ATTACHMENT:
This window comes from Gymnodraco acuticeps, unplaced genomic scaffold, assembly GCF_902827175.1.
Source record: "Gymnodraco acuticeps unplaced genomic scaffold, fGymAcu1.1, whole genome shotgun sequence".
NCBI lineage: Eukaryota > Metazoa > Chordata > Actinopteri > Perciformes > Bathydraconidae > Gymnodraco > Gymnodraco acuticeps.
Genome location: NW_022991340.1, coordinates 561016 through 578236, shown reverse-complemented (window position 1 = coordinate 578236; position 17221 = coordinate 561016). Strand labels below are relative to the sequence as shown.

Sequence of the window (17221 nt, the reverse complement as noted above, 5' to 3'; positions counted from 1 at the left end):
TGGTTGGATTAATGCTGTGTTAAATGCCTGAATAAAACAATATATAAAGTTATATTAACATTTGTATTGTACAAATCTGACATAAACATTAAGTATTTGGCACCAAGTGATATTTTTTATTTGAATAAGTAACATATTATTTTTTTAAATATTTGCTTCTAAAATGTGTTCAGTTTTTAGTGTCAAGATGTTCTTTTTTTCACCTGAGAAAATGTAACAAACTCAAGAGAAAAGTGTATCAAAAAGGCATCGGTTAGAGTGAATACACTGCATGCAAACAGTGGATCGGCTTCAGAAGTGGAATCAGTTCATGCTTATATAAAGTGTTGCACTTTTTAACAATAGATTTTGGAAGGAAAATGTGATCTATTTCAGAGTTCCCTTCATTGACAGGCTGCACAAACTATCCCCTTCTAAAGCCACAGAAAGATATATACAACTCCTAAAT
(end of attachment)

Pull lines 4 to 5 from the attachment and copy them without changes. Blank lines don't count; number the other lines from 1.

Genome location: NW_022991340.1, coordinates 561016 through 578236, shown reverse-complemented (window position 1 = coordinate 578236; position 17221 = coordinate 561016). Strand labels below are relative to the sequence as shown.

Sequence of the window (17221 nt, the reverse complement as noted above, 5' to 3'; positions counted from 1 at the left end):